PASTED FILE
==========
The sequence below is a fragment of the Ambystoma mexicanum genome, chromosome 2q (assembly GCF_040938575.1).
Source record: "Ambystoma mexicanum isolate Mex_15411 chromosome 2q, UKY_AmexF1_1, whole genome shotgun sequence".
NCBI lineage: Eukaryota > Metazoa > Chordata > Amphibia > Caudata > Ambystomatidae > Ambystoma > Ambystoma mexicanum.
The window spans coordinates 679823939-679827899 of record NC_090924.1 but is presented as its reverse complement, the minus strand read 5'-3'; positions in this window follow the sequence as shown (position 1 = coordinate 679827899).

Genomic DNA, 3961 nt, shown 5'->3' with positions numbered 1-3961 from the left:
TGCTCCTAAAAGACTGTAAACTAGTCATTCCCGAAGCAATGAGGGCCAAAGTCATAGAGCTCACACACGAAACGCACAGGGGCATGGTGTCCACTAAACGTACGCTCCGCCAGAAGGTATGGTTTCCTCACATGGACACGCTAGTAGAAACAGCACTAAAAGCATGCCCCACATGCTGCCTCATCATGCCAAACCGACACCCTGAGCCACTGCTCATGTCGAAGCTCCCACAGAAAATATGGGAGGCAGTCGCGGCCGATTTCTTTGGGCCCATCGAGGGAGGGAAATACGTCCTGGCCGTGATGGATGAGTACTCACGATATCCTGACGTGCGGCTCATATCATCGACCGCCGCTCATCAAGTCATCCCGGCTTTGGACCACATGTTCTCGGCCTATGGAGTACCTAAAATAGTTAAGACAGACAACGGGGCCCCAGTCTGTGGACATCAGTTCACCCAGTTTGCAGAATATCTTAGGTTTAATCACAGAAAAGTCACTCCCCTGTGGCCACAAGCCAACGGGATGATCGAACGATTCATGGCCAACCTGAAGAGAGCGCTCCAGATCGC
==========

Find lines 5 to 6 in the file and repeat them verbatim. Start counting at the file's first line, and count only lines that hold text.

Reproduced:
Genomic DNA, 3961 nt, shown 5'->3' with positions numbered 1-3961 from the left:
TGCTCCTAAAAGACTGTAAACTAGTCATTCCCGAAGCAATGAGGGCCAAAGTCATAGAGCTCACACACGAAACGCACAGGGGCATGGTGTCCACTAAACGTACGCTCCGCCAGAAGGTATGGTTTCCTCACATGGACACGCTAGTAGAAACAGCACTAAAAGCATGCCCCACATGCTGCCTCATCATGCCAAACCGACACCCTGAGCCACTGCTCATGTCGAAGCTCCCACAGAAAATATGGGAGGCAGTCGCGGCCGATTTCTTTGGGCCCATCGAGGGAGGGAAATACGTCCTGGCCGTGATGGATGAGTACTCACGATATCCTGACGTGCGGCTCATATCATCGACCGCCGCTCATCAAGTCATCCCGGCTTTGGACCACATGTTCTCGGCCTATGGAGTACCTAAAATAGTTAAGACAGACAACGGGGCCCCAGTCTGTGGACATCAGTTCACCCAGTTTGCAGAATATCTTAGGTTTAATCACAGAAAAGTCACTCCCCTGTGGCCACAAGCCAACGGGATGATCGAACGATTCATGGCCAACCTGAAGAGAGCGCTCCAGATCGC